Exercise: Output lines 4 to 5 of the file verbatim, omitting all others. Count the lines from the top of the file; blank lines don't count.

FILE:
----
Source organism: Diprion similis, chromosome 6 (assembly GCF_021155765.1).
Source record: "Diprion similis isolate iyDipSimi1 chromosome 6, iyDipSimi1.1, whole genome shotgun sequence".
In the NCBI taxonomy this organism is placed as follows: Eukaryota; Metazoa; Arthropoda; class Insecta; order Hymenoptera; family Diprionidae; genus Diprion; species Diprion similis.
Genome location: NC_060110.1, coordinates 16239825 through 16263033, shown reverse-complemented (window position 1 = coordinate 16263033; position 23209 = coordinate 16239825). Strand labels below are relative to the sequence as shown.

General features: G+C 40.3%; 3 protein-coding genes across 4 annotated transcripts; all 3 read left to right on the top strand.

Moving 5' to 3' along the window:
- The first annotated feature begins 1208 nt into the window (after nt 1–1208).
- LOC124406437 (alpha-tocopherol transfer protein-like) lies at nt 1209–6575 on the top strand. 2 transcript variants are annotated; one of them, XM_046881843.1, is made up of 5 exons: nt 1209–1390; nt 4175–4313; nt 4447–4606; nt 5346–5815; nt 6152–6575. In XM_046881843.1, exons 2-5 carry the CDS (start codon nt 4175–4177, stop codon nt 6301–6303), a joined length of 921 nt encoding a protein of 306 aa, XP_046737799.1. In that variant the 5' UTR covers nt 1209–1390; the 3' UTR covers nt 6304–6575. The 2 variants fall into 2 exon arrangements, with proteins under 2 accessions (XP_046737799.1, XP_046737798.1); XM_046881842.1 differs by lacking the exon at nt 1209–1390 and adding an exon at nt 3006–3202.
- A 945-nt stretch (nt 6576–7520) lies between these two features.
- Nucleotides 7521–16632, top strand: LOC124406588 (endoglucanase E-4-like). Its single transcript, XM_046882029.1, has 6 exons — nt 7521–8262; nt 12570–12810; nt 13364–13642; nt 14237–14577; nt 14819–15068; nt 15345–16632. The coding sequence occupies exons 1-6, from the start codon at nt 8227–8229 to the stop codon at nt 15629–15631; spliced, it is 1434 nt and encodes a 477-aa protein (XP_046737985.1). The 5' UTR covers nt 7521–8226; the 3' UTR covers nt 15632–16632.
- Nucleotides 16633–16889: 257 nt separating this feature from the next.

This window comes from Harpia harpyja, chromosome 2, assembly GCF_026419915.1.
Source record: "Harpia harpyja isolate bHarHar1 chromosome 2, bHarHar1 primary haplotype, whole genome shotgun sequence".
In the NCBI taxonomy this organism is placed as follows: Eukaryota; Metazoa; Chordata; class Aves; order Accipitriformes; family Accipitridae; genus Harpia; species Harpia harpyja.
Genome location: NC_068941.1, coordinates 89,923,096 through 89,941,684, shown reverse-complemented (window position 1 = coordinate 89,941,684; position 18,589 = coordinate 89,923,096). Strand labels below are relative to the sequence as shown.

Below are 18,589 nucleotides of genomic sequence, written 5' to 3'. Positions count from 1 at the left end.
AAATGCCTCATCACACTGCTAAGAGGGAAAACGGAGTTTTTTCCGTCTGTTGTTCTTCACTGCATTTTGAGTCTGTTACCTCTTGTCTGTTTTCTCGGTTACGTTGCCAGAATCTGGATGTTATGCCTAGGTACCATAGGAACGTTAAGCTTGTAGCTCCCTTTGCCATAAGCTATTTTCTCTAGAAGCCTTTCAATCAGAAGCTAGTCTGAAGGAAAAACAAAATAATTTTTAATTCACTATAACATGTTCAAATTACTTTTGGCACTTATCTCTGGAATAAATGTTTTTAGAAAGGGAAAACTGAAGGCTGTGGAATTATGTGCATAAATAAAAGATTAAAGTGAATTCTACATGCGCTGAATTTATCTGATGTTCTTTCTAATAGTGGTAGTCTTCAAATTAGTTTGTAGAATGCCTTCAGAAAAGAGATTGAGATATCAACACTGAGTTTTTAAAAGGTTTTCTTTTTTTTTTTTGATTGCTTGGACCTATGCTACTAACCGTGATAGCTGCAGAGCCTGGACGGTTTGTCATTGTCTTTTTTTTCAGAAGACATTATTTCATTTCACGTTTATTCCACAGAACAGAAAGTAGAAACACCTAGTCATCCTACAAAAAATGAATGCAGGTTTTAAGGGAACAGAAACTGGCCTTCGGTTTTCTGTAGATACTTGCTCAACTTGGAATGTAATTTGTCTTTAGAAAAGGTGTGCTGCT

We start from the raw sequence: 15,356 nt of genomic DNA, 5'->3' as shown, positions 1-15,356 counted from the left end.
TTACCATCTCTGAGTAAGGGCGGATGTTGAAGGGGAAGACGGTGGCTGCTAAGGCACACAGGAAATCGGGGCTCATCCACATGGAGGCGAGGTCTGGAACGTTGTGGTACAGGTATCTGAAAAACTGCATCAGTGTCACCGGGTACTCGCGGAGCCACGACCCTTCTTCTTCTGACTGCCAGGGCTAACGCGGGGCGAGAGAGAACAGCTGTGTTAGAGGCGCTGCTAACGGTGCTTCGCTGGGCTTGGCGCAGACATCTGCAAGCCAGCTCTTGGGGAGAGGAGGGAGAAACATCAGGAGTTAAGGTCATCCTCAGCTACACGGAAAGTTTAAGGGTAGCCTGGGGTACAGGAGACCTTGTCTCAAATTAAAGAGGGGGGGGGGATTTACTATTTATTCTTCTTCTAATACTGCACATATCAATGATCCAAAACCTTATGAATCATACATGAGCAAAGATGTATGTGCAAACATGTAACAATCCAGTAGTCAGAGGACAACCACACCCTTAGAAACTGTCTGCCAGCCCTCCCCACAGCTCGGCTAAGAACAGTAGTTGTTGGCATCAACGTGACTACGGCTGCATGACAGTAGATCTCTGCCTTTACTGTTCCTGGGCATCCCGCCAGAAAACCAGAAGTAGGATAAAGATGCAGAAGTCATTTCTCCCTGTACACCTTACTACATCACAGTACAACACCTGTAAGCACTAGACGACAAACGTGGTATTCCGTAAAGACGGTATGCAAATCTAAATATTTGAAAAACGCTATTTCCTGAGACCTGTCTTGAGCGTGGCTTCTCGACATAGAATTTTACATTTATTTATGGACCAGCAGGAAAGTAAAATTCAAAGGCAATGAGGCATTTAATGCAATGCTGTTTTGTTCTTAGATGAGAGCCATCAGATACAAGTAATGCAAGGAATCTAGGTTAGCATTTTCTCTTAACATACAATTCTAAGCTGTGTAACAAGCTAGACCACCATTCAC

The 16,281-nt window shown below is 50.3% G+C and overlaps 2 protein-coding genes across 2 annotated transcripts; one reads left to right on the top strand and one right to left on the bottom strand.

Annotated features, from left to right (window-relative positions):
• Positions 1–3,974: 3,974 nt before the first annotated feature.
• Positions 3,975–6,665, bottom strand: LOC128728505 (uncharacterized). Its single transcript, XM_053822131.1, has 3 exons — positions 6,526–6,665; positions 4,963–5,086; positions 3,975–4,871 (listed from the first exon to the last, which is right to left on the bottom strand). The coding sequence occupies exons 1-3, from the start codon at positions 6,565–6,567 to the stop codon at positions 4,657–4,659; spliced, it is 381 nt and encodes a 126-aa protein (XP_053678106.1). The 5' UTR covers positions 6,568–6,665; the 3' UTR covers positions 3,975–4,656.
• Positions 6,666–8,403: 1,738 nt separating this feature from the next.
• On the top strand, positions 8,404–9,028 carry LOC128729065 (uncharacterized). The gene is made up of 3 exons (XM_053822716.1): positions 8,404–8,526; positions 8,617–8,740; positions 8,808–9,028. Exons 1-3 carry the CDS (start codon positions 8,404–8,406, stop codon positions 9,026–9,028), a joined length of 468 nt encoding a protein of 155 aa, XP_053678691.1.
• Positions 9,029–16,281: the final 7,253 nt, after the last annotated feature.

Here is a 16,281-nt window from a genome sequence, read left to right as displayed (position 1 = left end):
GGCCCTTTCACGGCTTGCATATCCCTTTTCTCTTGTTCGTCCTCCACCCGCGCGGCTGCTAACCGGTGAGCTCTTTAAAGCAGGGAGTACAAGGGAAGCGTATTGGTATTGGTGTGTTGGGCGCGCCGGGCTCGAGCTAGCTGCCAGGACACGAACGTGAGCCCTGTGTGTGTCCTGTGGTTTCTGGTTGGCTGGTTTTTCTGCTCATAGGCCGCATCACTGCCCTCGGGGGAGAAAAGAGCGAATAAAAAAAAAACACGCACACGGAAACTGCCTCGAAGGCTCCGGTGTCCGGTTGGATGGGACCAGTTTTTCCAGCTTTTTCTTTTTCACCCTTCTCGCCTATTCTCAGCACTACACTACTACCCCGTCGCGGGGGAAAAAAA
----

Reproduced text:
Genome location: NC_060110.1, coordinates 16239825 through 16263033, shown reverse-complemented (window position 1 = coordinate 16263033; position 23209 = coordinate 16239825). Strand labels below are relative to the sequence as shown.

General features: G+C 40.3%; 3 protein-coding genes across 4 annotated transcripts; all 3 read left to right on the top strand.